Slightly better-off than the rough sleepers, hundreds of squatters dwell by the river’s edge in tent-like shacks or lean-tos made of plastic tarps stretched over poles. These tiny hovels—tucked among the trees or against the high walls of the city—are at best very transient. Every week a “cleansing patrol” marches down the riverside with big “sweeping machines” and water cannons. As they approach, the squatters hurriedly dismantle their shacks to keep them from being swept away. After the cleansers pass, the squatters quietly rebuild.
Observing with my own eyes this mushrooming underclass, I began to understand why SHARE feels there is such a great need for the new Japanese edition of Where There Is No Doctor.
Similar Growing Inequities in Japan and the US
After its defeat by the United States and the horrendous destruction caused by the nuclear bombing of Hiroshima and Nagasaki, Japan compliantly adopted many of the socioeconomic prescriptions of Uncle Sam. The capitalist economy grew by leaps and bounds—until Japan became one of the world’s strongest and most powerful economies. But, as in the US—where the bottom line of the market system is private profit rather than the common good – bit by bit the traditional social cohesion of Japanese culture has deteriorated. As the gap between rich and poor has continued to widen, the safety nets for the disadvantaged are allowing more and more people to fall between the cracks.
The Japanese Health System—Largely Privatized as in the US
Japan has a complex healthcare system which—although it includes somewhat more public assistance more government regulation than the US—in many ways resembles America’s largely privatized, profit-oriented health insurance system. In Japan everyone is legally required to buy private health insurance—and large employers must help cover the cost for their full-time employees.
Traditionally, in Japan, businesses have strong ties to their workers, and vice versa. In some ways the workers are virtually “owned” by the company they work for. But the company in turn assumes a godfatherly, life-long responsibility for their workers, providing health coverage, retirement pensions, and emergency assistance. It is perhaps this protective role of businesses and the regulatory role of government, combined with the traditional extended family support system, good diet, and other indigenous factors, that help explain Japan’s excellent health statistics—up until now.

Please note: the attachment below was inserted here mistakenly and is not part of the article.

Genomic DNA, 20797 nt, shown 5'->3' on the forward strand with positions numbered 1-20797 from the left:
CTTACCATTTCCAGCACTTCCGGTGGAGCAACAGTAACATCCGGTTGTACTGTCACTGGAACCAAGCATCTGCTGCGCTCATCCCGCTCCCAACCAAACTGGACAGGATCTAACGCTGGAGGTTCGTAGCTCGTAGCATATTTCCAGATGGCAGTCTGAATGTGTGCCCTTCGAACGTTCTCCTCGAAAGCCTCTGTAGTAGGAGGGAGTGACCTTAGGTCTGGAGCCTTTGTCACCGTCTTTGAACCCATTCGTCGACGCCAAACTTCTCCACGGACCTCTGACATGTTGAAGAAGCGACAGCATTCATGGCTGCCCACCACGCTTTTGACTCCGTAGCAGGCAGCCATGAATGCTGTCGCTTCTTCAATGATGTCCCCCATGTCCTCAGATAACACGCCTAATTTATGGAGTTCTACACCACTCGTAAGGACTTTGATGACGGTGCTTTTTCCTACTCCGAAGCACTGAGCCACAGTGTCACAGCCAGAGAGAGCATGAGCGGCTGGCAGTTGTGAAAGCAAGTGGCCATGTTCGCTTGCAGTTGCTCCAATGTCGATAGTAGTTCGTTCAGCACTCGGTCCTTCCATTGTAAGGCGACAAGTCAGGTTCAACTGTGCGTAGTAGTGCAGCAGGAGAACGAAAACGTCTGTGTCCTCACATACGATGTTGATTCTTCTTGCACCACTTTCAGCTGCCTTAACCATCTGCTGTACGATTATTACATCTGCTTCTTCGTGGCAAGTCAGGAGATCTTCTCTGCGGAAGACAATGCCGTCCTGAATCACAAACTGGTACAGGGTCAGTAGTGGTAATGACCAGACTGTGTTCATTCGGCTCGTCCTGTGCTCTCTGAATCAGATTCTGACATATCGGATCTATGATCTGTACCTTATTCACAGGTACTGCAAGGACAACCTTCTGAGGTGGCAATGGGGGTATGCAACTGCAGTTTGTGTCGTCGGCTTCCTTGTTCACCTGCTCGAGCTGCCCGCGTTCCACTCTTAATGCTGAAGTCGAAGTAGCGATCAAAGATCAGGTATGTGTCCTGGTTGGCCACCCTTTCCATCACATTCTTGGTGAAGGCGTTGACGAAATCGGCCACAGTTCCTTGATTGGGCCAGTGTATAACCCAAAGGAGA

Breakdown of safety nets In recent years these traditional health-promoting patterns have begun to change—largely due to the impact of the free market. After decades of economic growth, during the last few years Japan has experienced an economic downturn—which is now aggravated by the global financial “meltdown” that began in the US. Japan, which relies heavily on manufactured exports and has to import 60% of its food, has been especially vulnerable to the global recession. Huge factories (like Toyota) have had to lay off thousands of workers. When the workers lose their jobs, many lose their health insurance—and sometimes their homes.
Recently big businesses in Japan have been imitating the US by employing increasing numbers of low paid, part-time or temporary workers, to whom they are not required to provide health insurance, job security, or unemployment benefits. Such workers are conveniently dispensable. For example, as the foreign market for automobiles shrank during the current meltdown, giant manufacturers like Toyota—while continuing to retain and protect their inner circle of long-term, full-time employees—has callously laid off vast numbers of low-paid itinerant workers. This swelled the ranks of the homeless and uninsured.
The Disadvantaged Immigrant Population
One population that often falls between the cracks of welfare services in Japan are the immigrants, both “registered” and “unregistered.” With its population of 120 million, Japan has nearly two million registered immigrants, mostly poor job-seekers from Southeast Asia. Many came on temporary visas, to fill the need for the menial “dirty work” that the local population avoids. (Sound like the USA?)
Sex Workers and HIV